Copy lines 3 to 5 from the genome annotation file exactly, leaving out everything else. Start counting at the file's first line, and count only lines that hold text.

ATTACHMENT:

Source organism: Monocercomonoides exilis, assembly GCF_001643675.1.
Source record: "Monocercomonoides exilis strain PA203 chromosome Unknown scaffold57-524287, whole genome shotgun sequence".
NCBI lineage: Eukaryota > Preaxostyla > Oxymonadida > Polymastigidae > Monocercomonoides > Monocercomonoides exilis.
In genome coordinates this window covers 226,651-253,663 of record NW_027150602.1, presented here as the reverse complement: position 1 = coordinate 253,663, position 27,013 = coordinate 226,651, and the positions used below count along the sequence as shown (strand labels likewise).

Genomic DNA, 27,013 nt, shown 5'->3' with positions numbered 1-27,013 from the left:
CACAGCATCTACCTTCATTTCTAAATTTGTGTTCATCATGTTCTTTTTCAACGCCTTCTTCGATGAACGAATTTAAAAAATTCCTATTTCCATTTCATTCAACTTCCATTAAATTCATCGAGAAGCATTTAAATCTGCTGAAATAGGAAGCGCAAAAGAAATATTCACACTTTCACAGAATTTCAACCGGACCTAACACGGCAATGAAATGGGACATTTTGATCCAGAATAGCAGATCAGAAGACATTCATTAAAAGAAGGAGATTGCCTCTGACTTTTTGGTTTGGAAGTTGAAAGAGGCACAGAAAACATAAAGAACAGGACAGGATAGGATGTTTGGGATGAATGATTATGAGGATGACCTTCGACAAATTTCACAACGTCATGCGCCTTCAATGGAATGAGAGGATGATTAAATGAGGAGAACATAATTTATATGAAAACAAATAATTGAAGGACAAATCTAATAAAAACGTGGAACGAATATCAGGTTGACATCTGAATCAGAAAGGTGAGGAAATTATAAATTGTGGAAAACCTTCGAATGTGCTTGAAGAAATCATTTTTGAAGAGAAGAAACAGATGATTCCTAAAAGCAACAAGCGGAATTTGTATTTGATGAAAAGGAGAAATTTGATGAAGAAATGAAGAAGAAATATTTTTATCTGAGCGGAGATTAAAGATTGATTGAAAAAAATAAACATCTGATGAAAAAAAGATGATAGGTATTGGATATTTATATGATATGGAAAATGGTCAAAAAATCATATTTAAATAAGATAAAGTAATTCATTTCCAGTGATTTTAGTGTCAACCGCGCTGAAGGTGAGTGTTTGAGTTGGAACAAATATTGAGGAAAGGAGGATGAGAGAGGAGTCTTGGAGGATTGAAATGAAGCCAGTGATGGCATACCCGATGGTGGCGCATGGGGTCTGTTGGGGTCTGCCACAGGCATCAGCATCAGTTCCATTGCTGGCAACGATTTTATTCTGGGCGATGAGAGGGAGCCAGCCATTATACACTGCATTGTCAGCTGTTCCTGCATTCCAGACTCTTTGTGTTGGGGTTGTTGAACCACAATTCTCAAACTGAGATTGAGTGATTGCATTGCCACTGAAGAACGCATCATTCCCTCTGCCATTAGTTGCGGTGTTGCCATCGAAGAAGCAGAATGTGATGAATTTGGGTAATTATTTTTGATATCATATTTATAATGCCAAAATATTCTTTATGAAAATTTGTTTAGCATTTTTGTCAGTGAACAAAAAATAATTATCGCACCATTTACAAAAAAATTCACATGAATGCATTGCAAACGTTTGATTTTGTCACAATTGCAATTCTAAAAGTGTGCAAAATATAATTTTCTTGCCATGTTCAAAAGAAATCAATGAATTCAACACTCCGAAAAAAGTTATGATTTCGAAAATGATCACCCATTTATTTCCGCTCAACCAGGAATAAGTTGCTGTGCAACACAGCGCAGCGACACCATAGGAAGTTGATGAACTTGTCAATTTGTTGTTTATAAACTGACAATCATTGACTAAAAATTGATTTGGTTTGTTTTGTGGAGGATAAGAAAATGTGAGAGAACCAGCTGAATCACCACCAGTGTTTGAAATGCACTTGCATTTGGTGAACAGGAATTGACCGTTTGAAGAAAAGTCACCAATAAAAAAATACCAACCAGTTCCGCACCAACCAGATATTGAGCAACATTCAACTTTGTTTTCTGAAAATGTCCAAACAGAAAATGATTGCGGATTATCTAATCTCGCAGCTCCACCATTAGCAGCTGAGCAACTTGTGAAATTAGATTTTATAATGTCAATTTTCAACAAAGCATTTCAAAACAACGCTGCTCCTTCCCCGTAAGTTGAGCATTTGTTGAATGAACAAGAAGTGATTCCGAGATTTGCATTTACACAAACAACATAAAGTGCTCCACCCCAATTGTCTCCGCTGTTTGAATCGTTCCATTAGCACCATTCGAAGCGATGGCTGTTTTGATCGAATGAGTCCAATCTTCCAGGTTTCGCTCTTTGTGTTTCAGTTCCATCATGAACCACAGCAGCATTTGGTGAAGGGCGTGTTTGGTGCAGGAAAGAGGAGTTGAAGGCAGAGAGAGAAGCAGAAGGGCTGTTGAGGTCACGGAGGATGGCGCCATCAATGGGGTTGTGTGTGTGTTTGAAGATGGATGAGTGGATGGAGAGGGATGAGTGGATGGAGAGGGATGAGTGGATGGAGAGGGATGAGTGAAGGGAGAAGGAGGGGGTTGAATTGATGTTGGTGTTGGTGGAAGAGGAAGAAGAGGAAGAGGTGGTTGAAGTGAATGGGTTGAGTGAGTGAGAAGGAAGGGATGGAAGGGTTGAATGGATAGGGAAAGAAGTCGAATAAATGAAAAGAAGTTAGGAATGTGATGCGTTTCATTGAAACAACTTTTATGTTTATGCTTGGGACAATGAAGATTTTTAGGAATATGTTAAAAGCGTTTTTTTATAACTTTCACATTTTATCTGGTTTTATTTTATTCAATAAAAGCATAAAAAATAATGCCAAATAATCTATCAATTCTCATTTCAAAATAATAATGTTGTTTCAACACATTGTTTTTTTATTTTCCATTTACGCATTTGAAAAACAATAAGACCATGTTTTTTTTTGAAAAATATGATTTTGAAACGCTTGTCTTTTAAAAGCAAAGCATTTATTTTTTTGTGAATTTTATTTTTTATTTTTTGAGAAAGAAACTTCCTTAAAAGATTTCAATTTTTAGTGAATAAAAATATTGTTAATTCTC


NCBI lineage: Eukaryota > Preaxostyla > Oxymonadida > Polymastigidae > Monocercomonoides > Monocercomonoides exilis.
In genome coordinates this window covers 226,651-253,663 of record NW_027150602.1, presented here as the reverse complement: position 1 = coordinate 253,663, position 27,013 = coordinate 226,651, and the positions used below count along the sequence as shown (strand labels likewise).

Genomic DNA, 27,013 nt, shown 5'->3' with positions numbered 1-27,013 from the left: